A Medical Device Daily

The Klinikum Memmingen (Memmingen, Germany), a private radiotherapy institute in Bavaria, has begun treating cancer patients with what it calls a new, more precise form of radiotherapy using a linear accelerator and special On-Board Imager (OBI) accessory from Varian Medical Systems (Palo Alto, California).

The equipment is the first of its kind in clinical operation in Germany and is being used at the institute to treat breast, prostate and head/neck cancer patients with image-guided radiotherapy (IGRT).

The OBI makes it possible for clinicians to image and treat on a single machine that rotates around the patient to take X-ray images and deliver treatments from virtually any angle. Mounted on the medical linear accelerator, the OBI device produces high-resolution X-ray images of the tumor and tracks changes in tumor shape, size or position over a multi-week course of treatment. It also allows clinicians to track and adjust for tumor motion caused by the patient's breathing during treatment sessions.

The new imaging capability enables doctors to locate and target tumors more accurately during treatments.

"This is really important because it enables us to offer more precise radiotherapy," said Andreas Rhein, MD, senior therapist at the new institute, constructed last year. "It allows us to increase the dose, particularly for our prostate patients, because we are confident that we are hitting the target and minimizing the affect on surrounding healthy tissue."

The Klinikum Memmingen is offering the IGRT treatments in collaboration with nearby Klinikum Kaufbeuren, which has treated cancer patients on Varian linear accelerators for many years. Although the new Varian Clinac 2100 high-energy linear accelerator equipped with the OBI device has been located at the new center in Memmingen, much of the planning and preparation work is carried out at Kaufbeuren.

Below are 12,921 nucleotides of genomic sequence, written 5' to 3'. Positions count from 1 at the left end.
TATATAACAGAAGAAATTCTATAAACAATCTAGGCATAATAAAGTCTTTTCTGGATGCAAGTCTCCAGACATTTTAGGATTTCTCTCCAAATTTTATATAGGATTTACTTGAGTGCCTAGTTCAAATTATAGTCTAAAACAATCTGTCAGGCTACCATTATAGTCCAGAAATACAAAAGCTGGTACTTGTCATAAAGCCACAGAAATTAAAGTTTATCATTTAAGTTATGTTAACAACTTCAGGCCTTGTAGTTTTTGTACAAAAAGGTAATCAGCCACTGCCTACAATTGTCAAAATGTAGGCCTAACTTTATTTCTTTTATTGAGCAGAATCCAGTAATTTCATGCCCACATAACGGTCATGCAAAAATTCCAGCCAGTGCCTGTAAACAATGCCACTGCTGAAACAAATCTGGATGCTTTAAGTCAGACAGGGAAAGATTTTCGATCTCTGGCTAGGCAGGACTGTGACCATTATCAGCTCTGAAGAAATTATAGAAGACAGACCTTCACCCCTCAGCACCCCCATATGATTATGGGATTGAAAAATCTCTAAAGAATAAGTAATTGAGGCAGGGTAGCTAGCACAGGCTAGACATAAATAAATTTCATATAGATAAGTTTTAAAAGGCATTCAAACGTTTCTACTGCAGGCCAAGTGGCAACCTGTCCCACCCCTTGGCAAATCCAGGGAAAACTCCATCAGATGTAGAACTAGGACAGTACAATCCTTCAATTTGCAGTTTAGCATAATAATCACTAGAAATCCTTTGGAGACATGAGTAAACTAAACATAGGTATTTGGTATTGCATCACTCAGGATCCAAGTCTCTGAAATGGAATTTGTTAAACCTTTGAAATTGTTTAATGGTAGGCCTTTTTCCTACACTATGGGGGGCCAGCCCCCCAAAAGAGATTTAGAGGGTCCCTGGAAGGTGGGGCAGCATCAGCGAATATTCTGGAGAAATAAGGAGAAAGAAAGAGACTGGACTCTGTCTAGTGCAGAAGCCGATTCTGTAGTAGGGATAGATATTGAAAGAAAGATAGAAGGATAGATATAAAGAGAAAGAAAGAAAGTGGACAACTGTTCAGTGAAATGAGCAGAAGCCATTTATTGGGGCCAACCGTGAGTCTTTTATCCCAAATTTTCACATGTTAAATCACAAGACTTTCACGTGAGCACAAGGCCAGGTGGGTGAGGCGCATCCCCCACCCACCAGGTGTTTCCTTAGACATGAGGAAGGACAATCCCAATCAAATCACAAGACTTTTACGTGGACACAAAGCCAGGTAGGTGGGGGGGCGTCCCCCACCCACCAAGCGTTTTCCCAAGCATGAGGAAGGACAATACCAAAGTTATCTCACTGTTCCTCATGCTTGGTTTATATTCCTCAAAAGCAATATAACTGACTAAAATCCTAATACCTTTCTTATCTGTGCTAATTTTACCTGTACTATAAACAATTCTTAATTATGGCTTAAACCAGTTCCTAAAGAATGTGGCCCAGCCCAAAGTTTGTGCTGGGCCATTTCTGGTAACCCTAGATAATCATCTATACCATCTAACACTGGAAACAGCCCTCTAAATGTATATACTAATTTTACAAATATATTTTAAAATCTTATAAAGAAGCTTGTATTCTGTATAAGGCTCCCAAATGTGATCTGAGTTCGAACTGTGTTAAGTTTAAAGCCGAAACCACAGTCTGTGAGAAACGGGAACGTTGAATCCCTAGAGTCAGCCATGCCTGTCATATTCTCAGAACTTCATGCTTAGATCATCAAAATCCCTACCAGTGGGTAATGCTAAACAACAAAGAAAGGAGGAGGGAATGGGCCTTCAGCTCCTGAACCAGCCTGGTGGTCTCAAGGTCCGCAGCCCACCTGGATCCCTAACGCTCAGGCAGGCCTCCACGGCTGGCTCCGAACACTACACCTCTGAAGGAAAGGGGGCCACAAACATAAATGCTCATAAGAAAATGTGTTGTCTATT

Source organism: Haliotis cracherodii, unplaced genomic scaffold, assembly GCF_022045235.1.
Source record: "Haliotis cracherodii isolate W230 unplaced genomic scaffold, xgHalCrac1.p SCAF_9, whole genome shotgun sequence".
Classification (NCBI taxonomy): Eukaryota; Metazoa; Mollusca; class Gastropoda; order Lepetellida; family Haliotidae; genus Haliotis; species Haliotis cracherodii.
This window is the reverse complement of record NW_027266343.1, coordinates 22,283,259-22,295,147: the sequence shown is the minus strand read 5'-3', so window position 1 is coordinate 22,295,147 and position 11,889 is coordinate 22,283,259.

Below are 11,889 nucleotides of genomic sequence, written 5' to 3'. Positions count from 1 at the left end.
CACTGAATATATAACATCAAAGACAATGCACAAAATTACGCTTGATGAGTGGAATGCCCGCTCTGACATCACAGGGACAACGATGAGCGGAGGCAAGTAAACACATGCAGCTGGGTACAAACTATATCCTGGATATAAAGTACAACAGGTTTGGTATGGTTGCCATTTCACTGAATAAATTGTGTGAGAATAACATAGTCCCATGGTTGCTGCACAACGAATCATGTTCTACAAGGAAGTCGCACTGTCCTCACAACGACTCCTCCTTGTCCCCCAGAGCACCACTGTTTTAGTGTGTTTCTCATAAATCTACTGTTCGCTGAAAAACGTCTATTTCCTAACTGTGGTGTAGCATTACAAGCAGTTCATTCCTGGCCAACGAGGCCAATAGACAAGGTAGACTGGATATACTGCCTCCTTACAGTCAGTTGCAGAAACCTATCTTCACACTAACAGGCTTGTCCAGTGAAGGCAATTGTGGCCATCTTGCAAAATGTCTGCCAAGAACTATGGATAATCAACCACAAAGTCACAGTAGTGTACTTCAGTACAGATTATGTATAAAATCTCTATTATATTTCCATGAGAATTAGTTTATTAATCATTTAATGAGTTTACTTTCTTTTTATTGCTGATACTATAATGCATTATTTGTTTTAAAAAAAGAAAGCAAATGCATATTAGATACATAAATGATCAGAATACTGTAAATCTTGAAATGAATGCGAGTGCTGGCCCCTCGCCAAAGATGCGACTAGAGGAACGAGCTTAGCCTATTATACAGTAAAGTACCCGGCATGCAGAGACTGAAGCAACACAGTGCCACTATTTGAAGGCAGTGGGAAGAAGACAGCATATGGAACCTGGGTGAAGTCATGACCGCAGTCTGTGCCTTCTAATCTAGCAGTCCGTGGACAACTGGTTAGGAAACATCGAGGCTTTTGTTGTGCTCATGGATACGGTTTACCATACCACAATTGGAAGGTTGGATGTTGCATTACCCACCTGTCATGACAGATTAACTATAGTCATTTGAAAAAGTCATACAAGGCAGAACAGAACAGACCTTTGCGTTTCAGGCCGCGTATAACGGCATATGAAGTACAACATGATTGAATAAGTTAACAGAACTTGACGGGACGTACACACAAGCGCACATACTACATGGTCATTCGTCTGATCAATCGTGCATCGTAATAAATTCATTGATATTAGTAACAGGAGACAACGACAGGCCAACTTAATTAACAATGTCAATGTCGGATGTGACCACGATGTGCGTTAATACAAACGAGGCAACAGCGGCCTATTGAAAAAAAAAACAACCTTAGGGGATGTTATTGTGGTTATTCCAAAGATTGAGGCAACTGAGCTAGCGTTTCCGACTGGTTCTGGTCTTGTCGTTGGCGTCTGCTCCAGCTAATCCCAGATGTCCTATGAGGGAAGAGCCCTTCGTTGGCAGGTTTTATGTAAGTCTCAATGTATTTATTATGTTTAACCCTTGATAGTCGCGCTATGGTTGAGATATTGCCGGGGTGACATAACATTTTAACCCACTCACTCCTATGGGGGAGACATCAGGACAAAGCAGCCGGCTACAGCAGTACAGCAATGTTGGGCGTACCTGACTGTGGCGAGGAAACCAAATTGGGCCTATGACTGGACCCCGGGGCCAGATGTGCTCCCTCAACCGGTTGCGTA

Varian said it has equipped about 3,000 radiotherapy centers around the world with treatment machines, accessories and software for the most advanced forms of radiotherapy and radiosurgery. The company had more than 400 installations of the OBI complete or in progress at the beginning of 2007.

Varian has European manufacturing and engineering centers in Baden, Switzerland; Crawley, UK; Haan, Germany; Helsinki, Finland; and Toulouse, France. Its headquarters for Europe, the Middle East, India and Africa is based in Zug, Switzerland.

1st CardioPass trial patient discharged

CardioTech International (Wilmington, Massachusetts) reported that the first patient in its European clinical trial of CardioPass, the company's synthetic coronary bypass graft, has been discharged from the medical center where the coronary bypass surgery was performed. This is the company's first human clinical trial for European regulatory approval of the graft.

Michael Adams, president/CEO of CardioTech, called the procedure "an important accomplishment — we are pleased that our trial patient was discharged from the hospital in a similar timeframe that it takes for ordinary coronary bypass procedures."